as a model for its development, not to be copied wholesale, 
but as a source of ideas and inspiration for sustainable 
development.  Gordon agreed that African countries could draw 
some useful lessons from the Chinese experience, especially 
the importance of integration with the world economy. 
 
¶8. (C) DG Ma stressed that the strength of China's 
interaction with the region lies in its policy of 
non-interference in the affairs of other countries.  For this 
reason, he asserted, African countries welcome the PRC's 
participation in development assistance. 
 
U.S. Does Not Oppose Increasing Chinese Role in Africa 
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¶9. (C) China's increasing interest in the region is good for 
Africa, Gordon said, and the United States does not oppose 
this involvement.  He said that engagement on Africa at the 
political level has been effective, and that the United 
States hopes to expand this discussion to a broader range of 
issues.  The United States and China will need to cooperate 
in the near term on issues such as AIDS and sustainable 
development. 
 
¶10. (C) DG Ma noted that "some countries" are concerned about 
Chinese cooperation on African development.  Such concern is 
unwarranted, he asserted, because China will coordinate with 
the United States and other partners.  However, Ma stressed, 
the international community should be responsive to the views 
of African countries on their own needs and deal with them as 
equals in the name of mutual benefit. 
 
¶11. (C) Responding to Ma's interest in the increase in U.S. 
interest in Africa in recent years, Director Gordon replied 
that the United States sees many challenges in the continent 
in which the United States can play a constructive role, 
including AIDS, tuberculosis and malaria eradication.  U.S. 
aid programs are more focused now to leverage greater 
resource flows for countries that are more able to use them 
for real gains, as is seen in the Millennium Challenge 
Account program.  The creation of the African Command 
(AFRICOM) should similarly be seen as a push for better 
coordination on counter-terrorism and counter-extremism, with 
the focus on developing the capacities of African security 
forces to respond to such threats.  Gordon stressed that the 
creation of AFRICOM reflects long-standing U.S. engagement 
with the continent. 
 
Energy Development a Part of African Cooperation 
- - - - - - - - - - - - - - - - - - - - - - - - - 
 
¶12. (C) DG Ma said that with China's economic development has 
come a natural increase in its demand for petroleum.  Noting 
that China is also an oil-producing country, Ma said that 
China feels a need to seek opportunities for cooperation on 
energy development with African countries.  Stressing that 
the United States and EU are already actively involved in the 
development of African oil fields, and China is a relative 
newcomer, Ma said that Chinese energy development in Africa 
is a part of overall PRC cooperation with the continent, with 
the goal of "mutual development." 
 
¶13. (C) Ma stressed that private companies investing in 
energy development do so under market conditions, and that 
they "cannot be ordered" to support local development.  He 
added that U.S. and Chinese companies have shown willingness 
to cooperate with each other, and that the government should 
strengthen official dialogue in support of this.  He added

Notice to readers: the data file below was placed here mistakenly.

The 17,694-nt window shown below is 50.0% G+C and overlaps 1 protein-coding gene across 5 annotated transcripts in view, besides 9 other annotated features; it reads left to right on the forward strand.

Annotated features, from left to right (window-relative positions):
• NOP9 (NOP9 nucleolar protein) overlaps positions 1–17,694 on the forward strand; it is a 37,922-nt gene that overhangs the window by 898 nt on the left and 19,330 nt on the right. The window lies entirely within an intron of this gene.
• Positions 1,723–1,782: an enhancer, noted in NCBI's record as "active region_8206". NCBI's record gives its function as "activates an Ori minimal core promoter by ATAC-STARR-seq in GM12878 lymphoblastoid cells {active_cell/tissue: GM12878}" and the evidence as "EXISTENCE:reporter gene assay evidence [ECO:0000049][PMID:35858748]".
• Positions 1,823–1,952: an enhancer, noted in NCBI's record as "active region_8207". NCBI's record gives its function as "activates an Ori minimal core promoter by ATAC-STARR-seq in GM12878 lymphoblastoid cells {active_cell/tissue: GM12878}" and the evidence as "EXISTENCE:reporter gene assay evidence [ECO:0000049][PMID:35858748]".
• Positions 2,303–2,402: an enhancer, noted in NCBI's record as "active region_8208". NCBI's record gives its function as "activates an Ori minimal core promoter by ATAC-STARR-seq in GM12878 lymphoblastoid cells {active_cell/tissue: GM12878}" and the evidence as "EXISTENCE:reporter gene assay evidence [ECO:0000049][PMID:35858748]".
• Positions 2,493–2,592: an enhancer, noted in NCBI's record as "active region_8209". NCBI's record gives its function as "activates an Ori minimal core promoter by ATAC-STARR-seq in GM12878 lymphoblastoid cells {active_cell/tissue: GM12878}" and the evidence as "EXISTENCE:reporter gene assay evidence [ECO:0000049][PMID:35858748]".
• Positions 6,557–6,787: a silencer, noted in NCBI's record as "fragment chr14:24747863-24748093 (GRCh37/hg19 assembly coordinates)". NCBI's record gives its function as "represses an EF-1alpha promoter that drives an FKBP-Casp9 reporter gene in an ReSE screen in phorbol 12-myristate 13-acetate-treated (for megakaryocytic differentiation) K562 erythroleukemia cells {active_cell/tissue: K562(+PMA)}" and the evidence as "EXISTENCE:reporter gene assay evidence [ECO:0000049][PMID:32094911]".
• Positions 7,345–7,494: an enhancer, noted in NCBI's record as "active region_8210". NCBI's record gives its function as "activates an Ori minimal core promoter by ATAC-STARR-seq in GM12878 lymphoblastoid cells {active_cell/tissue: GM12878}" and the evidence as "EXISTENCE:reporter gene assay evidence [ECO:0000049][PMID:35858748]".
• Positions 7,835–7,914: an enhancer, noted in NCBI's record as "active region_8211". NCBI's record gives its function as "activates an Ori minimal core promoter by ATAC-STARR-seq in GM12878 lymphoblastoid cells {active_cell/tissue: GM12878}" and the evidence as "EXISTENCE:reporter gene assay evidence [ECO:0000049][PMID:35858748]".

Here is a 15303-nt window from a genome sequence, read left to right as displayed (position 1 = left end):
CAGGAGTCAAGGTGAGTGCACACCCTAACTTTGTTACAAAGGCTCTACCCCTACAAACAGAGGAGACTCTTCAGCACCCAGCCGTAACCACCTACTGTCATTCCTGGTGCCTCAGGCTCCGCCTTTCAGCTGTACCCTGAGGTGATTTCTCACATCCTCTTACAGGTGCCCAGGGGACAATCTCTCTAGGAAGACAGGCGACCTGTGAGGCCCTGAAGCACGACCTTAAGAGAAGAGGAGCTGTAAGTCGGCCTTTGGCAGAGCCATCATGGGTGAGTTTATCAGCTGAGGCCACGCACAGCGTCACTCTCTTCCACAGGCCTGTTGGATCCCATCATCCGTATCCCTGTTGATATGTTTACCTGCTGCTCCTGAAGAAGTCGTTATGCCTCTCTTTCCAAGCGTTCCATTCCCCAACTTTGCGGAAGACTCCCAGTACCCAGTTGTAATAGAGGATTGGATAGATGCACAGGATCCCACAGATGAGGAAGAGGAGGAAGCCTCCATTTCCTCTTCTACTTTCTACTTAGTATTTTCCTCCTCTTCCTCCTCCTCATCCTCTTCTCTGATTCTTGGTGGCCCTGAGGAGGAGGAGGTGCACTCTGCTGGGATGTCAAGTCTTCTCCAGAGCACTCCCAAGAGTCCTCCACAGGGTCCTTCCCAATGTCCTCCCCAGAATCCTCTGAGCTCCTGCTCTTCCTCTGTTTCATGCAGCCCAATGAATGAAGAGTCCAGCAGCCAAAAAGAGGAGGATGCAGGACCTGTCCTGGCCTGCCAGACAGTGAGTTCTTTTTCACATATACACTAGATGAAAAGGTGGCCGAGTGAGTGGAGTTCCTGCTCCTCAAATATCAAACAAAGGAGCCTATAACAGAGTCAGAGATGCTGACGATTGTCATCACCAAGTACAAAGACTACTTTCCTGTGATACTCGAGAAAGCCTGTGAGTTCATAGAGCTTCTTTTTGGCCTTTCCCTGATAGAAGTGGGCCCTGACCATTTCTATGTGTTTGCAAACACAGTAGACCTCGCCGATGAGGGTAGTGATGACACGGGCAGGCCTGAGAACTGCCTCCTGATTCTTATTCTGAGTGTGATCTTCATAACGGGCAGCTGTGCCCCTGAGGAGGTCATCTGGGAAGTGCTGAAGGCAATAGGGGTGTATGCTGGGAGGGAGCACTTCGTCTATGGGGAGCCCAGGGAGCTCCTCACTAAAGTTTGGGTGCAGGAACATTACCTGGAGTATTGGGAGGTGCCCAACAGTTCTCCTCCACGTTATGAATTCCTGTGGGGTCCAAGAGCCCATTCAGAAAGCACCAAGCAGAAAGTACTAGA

that Chinese companies in Africa provide donations for 
education, local development and clean water programs. 
 
Energy:  Fertile Ground for U.S.-China Cooperation 
 
BEIJING 00007364  003 OF 003 
 
 
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¶14. (C) Director Gordon responded that cooperation on energy 
development shows the potential for the United States and 
China to create win-win scenarios.  In countries such as 
Nigeria, for example, cooperation with the international 
community is essential for reaching their development 
potential.  The United States and China share an interest in 
the diversification of the world's supply of oil.  Untapped 
sources of oil are mostly in very challenging places, and we 
have a shared interest in securing lines of transportation. 
Gordon stressed that market conditions generate the needed 
investments, given the growth in global energy demand. 
Achieving the shared interest in reconciling the role of 
energy in economic development and the global environment 
will take strong U.S.-China cooperation. 
 
¶15. (C) Concurring with the U.S. assessment that cooperation 
on energy is critical, Director Ma said the international 
energy market is linked to issues of governance and economic 
development in producing countries.  With the increasing 
price of oil, the Untied States and China share an interest 
ensuring stability in this market.  He stressed that 
President Hu's new conception of energy security includes a 
move to increase international cooperation on energy security. 
 
Energy:  Institutional Framework Concepts 
- - - - - - - - - - - - - - - - - - - - - 
 
¶16. (C) Gordon noted that the United States is considering 
institutional mechanisms that could be appropriate for 
expanding the membership of the International Energy Agency 
(IEA) to key consumer nations, especially China.  He added 
that such a framework could provide an important 
institutional focal point on many energy issues, as could the 
OECD.  DG Ma responded that China recently hosted a meeting 
of energy-consuming countries to discuss economic development 
and climate change, but that concerns of producing countries 
also must be addressed.  He added that major consuming 
countries need to take the lead on cooperation. 
 
¶17. (U) S/P did not have a chance to clear this message. 
RANDT